The Inn On Bluebell Lane — Episode 24

From the sitting-room Gwen heard Matthew turning on the telly, and she straightened.

Really, there was no time like the present, was there?

Ellie was out, and her son had nothing to occupy him but the dubious options of daytime television. If she didn’t talk to him now, when would she?

Gathering her courage, Gwen went back into the sitting-room.

Matthew was sprawled on the sofa, watching one of those home improvement shows from America.

“Look at that bathroom,” he said. “Carrera marble. Isn’t it fantastic?”

“Mmm.” Gwen did not want marble bathrooms in her homely guest-house, but that was a conversation for another day.

“Matthew . . .”  She took a deep breath. “Look, love, I need to talk to you about something.”

“I know you do, Mum.” Matthew grimaced as Gwen stared at him.

“Do you?”

“Yes. I’ve been wanting to talk to you as well.” He turned the television off and gave her a direct, serious look.

Gently, Gwen lowered herself on to the edge of the sofa opposite.

Could her son possibly have guessed what was going on? Had he seen the letters from the hospital?

“I didn’t think you’d realised . . .” she began slowly, feeling for the words as if through the dark. Matthew shook his head sorrowfully.

“I don’t think I wanted to realise. I’ve been so full of my own plans . . . but look how they turned out.”

He let out a gusty sigh as Gwen tried to work out his meaning.

She had a feeling Matthew was not talking about her cancer diagnosis.

“I’m really sorry, Mum. I’ve taken on this whole bed and breakfast idea without any thought to how you felt.

“I just rushed ahead as I always do.”

Gwen let out a little sigh – whether it was relief or disappointment, she didn’t know.

“You’ve been excited about the project. I’m happy about that.”

“It’s just . . .” Matthew frowned into the distance.

“Being made redundant really hit me. I thought I had it all sorted, you know?

“Good job, nice house, great life. And then, in one fell swoop, it felt as if everything had been taken away from me, because I wasn’t good enough.”

“Oh, Matthew . . .” Gwen shook her head.

So concerned with her own feelings and worries, she hadn’t realised how badly this had affected her son.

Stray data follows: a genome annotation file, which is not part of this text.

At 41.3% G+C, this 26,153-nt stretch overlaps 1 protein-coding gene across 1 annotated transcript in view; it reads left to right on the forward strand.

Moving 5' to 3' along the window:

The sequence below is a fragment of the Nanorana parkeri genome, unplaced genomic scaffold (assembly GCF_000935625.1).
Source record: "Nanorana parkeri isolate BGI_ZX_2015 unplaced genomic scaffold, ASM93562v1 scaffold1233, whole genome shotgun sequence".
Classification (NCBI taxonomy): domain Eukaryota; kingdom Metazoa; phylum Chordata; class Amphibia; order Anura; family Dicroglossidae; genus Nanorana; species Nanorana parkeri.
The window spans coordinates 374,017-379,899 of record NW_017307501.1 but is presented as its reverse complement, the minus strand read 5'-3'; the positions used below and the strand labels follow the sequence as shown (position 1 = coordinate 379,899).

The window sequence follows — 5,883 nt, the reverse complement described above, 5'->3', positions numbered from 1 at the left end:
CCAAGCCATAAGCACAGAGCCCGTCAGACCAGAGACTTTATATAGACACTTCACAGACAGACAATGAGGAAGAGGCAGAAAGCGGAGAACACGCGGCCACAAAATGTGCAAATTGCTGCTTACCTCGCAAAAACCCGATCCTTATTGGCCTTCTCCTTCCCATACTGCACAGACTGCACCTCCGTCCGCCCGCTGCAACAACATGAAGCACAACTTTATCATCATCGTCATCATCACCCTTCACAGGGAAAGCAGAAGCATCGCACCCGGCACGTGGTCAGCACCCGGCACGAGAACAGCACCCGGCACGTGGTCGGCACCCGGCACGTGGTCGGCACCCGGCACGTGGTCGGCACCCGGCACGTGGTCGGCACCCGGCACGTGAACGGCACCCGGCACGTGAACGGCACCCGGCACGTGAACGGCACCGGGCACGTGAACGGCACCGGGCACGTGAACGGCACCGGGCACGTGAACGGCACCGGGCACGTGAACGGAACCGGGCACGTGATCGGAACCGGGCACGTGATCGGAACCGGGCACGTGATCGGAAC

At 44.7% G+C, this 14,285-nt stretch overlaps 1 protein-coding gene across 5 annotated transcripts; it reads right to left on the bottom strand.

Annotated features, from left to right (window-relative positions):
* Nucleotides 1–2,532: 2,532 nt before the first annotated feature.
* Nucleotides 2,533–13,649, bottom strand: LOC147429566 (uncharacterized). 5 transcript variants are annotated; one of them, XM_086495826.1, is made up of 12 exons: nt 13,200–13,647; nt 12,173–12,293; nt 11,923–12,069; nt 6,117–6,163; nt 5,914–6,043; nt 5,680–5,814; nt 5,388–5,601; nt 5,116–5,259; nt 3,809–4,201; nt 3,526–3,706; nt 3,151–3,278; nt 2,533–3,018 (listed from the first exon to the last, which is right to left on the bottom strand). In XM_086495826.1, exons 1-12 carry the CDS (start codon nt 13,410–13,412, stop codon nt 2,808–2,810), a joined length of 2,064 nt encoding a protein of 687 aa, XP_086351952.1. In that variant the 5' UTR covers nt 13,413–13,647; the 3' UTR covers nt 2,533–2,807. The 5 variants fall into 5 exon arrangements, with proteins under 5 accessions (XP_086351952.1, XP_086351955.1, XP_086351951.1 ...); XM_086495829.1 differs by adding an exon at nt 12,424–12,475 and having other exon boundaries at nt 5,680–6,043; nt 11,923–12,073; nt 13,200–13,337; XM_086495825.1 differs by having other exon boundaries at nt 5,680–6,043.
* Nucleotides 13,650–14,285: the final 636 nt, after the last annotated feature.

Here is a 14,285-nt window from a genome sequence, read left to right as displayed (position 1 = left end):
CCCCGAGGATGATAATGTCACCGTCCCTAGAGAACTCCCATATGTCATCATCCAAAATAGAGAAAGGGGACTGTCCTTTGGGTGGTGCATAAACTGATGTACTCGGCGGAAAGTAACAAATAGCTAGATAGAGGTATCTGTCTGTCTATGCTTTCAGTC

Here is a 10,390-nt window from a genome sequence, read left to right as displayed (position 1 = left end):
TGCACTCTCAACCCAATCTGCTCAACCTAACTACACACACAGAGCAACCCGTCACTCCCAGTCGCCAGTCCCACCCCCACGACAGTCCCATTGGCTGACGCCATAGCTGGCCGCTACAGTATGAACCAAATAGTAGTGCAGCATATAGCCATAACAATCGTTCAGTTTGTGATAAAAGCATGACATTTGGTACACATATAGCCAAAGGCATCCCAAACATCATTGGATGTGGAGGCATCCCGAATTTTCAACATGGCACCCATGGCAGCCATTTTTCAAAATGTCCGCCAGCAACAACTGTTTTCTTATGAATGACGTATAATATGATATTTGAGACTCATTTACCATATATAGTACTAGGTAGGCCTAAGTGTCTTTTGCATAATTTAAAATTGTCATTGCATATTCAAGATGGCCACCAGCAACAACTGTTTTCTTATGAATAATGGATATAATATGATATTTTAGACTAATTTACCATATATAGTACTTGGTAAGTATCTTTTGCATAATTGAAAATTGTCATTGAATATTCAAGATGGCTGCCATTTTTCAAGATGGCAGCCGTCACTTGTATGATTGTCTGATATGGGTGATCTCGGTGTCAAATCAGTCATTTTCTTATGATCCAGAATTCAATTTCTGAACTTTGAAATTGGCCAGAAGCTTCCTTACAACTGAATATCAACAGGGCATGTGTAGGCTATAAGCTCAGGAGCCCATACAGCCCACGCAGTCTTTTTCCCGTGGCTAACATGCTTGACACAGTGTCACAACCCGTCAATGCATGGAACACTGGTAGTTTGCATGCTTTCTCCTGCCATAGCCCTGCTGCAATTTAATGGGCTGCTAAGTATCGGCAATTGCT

“I’m so sorry. But you still have a beautiful family, Matthew, and a wife who loves you. That’s more than many people have.”

He didn’t look at her as he answered, his face grim.

“I feel like I’ve let them down with my own failure.”

“It wasn’t your fault you were made redundant,” Gwen said gently. “It was a company reorganisation.”

“But if I’d been better at my job, maybe I wouldn’t have been cut.”

“Maybe,” she allowed, “but life is full of disappointments. Things happen, things that hurt.

“The important thing is to get back up again, and having your family around you to help you do it is a huge blessing.”

“I’m thankful for them, and you.” He gave her a quick smile.

“But I’m worried, too. The children don’t seem to be settling in as well as I’d hoped.

“You’d think they’d be fine, they’re young enough, but Jess seems so withdrawn, and Jacob is so quiet. I know Ellie is worried about them, too.”

“Is she?” Gwen felt another pang of guilt.

Her relationship with Ellie felt so fraught and confused sometimes, she forgot how difficult her daughter-in-law must be finding this.

“It’s still early days.”

“I know, but it didn’t help matters that I put a big hole in the ceiling, did it?” He sighed heavily.

“Perhaps not, but John said there was rot we didn’t know about, so really, it’s a blessing in disguise.”

Alan Spink

Alan is a member of the “Friend” Fiction Team. He enjoys working closely with writers and being part of the creative process, which sees storytelling ideas come to fruition. A keen reader, he also writes fiction and enjoys watching football and movies in his spare time. His one tip to new writers is “write from your imagination”.